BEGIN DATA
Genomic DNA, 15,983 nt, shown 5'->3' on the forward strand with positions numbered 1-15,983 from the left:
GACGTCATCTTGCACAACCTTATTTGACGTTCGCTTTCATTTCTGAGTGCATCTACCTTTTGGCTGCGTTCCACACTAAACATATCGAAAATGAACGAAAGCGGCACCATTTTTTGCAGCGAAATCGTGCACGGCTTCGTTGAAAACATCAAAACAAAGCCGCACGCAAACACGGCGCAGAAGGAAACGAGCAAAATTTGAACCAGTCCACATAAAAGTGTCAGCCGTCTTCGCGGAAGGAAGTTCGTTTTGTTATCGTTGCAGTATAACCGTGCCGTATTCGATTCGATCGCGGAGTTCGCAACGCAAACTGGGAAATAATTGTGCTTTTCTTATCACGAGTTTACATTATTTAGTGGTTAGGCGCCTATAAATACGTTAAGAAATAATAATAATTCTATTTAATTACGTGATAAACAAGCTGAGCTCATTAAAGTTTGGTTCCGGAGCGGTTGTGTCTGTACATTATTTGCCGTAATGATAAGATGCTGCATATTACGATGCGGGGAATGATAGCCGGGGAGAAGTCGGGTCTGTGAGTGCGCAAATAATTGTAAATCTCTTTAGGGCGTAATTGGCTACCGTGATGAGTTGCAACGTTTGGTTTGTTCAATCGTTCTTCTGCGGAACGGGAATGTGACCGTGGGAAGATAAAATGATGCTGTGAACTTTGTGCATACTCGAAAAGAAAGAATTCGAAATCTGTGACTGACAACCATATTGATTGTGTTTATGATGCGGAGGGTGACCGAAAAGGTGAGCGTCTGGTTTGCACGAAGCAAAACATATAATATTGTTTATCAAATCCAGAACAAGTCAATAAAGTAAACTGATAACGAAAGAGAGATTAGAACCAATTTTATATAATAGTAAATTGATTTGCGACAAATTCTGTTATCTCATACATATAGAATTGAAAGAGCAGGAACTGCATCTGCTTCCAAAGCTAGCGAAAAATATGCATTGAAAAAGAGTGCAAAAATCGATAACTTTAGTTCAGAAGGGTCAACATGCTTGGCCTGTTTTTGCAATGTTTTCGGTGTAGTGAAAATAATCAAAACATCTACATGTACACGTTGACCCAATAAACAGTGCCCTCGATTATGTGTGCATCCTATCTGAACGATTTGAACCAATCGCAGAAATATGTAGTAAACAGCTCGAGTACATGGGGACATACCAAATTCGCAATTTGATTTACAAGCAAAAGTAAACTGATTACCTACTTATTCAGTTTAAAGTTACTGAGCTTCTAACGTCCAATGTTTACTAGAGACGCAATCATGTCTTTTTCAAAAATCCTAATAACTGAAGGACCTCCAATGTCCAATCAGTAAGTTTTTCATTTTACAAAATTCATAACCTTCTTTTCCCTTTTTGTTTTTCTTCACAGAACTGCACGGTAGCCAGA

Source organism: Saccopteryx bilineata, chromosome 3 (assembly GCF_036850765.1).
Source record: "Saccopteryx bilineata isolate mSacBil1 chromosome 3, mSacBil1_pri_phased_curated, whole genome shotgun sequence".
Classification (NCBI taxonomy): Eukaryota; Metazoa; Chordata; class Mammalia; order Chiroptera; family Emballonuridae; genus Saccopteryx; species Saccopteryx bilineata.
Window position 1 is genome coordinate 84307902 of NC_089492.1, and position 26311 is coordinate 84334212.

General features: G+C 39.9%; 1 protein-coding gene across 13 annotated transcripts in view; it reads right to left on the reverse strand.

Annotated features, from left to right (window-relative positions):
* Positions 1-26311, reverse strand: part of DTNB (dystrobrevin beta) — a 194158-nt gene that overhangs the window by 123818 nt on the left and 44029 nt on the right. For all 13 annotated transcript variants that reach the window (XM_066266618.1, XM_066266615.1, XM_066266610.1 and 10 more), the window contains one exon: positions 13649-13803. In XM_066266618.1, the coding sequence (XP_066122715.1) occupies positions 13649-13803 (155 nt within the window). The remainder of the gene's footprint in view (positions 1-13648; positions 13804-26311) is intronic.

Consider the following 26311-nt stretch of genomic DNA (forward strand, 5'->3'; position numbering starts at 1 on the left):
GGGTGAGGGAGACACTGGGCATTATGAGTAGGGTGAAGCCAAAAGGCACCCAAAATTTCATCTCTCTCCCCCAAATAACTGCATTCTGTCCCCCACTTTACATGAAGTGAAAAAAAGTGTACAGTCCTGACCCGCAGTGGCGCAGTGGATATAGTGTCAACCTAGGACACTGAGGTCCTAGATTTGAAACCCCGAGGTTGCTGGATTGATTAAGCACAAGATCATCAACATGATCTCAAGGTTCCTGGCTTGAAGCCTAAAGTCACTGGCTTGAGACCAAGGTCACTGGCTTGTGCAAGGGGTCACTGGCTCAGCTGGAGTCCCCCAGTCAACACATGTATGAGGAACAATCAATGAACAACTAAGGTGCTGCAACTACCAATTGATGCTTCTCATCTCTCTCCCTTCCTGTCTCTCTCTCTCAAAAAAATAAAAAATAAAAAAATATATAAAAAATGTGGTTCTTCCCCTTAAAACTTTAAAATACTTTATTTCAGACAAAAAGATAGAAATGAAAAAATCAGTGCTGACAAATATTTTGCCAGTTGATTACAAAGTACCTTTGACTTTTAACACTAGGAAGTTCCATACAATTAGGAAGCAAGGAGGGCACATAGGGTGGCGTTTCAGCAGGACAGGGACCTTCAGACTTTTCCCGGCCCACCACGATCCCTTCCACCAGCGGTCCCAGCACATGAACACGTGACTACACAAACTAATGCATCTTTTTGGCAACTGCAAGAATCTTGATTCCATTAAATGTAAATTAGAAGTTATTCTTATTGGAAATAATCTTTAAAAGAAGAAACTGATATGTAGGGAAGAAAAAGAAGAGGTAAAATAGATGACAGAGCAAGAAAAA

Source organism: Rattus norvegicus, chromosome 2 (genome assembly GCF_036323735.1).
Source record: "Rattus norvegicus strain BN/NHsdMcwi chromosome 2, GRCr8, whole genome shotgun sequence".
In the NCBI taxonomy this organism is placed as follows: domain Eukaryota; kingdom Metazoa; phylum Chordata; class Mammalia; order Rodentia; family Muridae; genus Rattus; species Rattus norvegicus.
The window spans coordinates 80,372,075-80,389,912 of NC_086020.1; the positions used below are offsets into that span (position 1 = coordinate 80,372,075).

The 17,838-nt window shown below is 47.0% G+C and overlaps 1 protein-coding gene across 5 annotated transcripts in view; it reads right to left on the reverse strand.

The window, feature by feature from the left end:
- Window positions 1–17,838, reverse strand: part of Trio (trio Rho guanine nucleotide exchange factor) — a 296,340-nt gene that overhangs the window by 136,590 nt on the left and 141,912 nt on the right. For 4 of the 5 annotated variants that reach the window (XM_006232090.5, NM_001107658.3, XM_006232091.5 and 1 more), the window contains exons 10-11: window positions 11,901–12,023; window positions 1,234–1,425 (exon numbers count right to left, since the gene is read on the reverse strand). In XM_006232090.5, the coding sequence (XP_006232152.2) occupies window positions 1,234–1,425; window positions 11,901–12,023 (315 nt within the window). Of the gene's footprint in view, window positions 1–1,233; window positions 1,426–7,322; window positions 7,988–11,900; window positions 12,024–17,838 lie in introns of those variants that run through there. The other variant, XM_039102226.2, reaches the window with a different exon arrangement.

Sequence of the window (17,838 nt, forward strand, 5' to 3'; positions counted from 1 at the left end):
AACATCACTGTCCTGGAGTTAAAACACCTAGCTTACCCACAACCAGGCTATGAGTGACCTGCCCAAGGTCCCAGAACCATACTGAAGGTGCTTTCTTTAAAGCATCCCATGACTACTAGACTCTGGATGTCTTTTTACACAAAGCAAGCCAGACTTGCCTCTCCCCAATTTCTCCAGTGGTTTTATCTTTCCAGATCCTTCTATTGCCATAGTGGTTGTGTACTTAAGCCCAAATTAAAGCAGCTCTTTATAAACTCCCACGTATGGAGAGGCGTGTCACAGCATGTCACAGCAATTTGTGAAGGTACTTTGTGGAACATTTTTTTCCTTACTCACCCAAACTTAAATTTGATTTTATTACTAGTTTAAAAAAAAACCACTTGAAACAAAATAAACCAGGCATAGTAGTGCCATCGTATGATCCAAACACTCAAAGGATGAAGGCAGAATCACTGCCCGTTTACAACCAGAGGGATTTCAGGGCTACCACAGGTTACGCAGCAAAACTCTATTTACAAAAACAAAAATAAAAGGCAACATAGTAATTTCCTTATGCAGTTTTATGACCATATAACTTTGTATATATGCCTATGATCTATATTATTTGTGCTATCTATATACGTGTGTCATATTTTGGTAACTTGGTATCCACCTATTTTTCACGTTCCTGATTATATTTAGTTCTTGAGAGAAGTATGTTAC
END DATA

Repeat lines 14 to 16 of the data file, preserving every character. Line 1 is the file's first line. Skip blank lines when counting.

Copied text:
In the NCBI taxonomy this organism is placed as follows: domain Eukaryota; kingdom Metazoa; phylum Chordata; class Mammalia; order Rodentia; family Muridae; genus Rattus; species Rattus norvegicus.
The window spans coordinates 80,372,075-80,389,912 of NC_086020.1; the positions used below are offsets into that span (position 1 = coordinate 80,372,075).

The 17,838-nt window shown below is 47.0% G+C and overlaps 1 protein-coding gene across 5 annotated transcripts in view; it reads right to left on the reverse strand.